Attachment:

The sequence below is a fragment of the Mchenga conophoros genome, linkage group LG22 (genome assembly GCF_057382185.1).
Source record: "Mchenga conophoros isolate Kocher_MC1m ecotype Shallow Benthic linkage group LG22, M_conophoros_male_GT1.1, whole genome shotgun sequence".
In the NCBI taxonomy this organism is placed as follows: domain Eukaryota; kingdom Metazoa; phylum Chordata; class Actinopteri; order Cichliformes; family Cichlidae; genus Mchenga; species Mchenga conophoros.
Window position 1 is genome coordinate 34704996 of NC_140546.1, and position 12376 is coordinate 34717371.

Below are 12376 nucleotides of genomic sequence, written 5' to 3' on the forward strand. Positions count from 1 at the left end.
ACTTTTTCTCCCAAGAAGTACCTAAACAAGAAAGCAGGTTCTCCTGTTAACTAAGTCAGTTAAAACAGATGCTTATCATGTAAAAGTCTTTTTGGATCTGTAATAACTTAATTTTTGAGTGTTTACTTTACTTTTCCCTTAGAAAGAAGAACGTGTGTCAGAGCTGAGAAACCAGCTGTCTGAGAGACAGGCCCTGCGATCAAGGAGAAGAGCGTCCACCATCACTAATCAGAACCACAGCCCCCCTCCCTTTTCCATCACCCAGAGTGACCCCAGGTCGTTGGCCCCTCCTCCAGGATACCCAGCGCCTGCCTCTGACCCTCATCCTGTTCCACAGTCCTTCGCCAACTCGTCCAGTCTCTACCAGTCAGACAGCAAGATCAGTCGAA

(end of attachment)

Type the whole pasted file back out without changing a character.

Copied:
The sequence below is a fragment of the Mchenga conophoros genome, linkage group LG22 (genome assembly GCF_057382185.1).
Source record: "Mchenga conophoros isolate Kocher_MC1m ecotype Shallow Benthic linkage group LG22, M_conophoros_male_GT1.1, whole genome shotgun sequence".
In the NCBI taxonomy this organism is placed as follows: domain Eukaryota; kingdom Metazoa; phylum Chordata; class Actinopteri; order Cichliformes; family Cichlidae; genus Mchenga; species Mchenga conophoros.
Window position 1 is genome coordinate 34704996 of NC_140546.1, and position 12376 is coordinate 34717371.

Below are 12376 nucleotides of genomic sequence, written 5' to 3' on the forward strand. Positions count from 1 at the left end.
ACTTTTTCTCCCAAGAAGTACCTAAACAAGAAAGCAGGTTCTCCTGTTAACTAAGTCAGTTAAAACAGATGCTTATCATGTAAAAGTCTTTTTGGATCTGTAATAACTTAATTTTTGAGTGTTTACTTTACTTTTCCCTTAGAAAGAAGAACGTGTGTCAGAGCTGAGAAACCAGCTGTCTGAGAGACAGGCCCTGCGATCAAGGAGAAGAGCGTCCACCATCACTAATCAGAACCACAGCCCCCCTCCCTTTTCCATCACCCAGAGTGACCCCAGGTCGTTGGCCCCTCCTCCAGGATACCCAGCGCCTGCCTCTGACCCTCATCCTGTTCCACAGTCCTTCGCCAACTCGTCCAGTCTCTACCAGTCAGACAGCAAGATCAGTCGAA